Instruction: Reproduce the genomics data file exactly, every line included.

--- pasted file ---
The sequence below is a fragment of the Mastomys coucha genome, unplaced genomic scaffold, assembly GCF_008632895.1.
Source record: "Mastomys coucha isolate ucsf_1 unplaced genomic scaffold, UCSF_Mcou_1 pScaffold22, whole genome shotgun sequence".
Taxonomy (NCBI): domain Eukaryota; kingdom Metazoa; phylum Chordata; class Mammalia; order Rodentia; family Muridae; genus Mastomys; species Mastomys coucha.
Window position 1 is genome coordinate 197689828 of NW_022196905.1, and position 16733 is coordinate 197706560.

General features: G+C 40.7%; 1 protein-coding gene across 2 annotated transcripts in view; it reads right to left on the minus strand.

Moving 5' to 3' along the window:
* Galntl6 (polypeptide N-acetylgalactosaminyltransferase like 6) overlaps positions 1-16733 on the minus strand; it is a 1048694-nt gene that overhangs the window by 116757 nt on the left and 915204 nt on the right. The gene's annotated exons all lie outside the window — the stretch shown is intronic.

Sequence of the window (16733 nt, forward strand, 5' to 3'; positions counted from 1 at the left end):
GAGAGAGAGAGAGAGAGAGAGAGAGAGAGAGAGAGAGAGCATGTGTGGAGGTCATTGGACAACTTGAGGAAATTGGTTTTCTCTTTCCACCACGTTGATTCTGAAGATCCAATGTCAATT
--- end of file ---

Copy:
The sequence below is a fragment of the Mastomys coucha genome, unplaced genomic scaffold, assembly GCF_008632895.1.
Source record: "Mastomys coucha isolate ucsf_1 unplaced genomic scaffold, UCSF_Mcou_1 pScaffold22, whole genome shotgun sequence".
Taxonomy (NCBI): domain Eukaryota; kingdom Metazoa; phylum Chordata; class Mammalia; order Rodentia; family Muridae; genus Mastomys; species Mastomys coucha.
Window position 1 is genome coordinate 197689828 of NW_022196905.1, and position 16733 is coordinate 197706560.

General features: G+C 40.7%; 1 protein-coding gene across 2 annotated transcripts in view; it reads right to left on the minus strand.

Moving 5' to 3' along the window:
* Galntl6 (polypeptide N-acetylgalactosaminyltransferase like 6) overlaps positions 1-16733 on the minus strand; it is a 1048694-nt gene that overhangs the window by 116757 nt on the left and 915204 nt on the right. The gene's annotated exons all lie outside the window — the stretch shown is intronic.

Sequence of the window (16733 nt, forward strand, 5' to 3'; positions counted from 1 at the left end):
GAGAGAGAGAGAGAGAGAGAGAGAGAGAGAGAGAGAGAGCATGTGTGGAGGTCATTGGACAACTTGAGGAAATTGGTTTTCTCTTTCCACCACGTTGATTCTGAAGATCCAATGTCAATT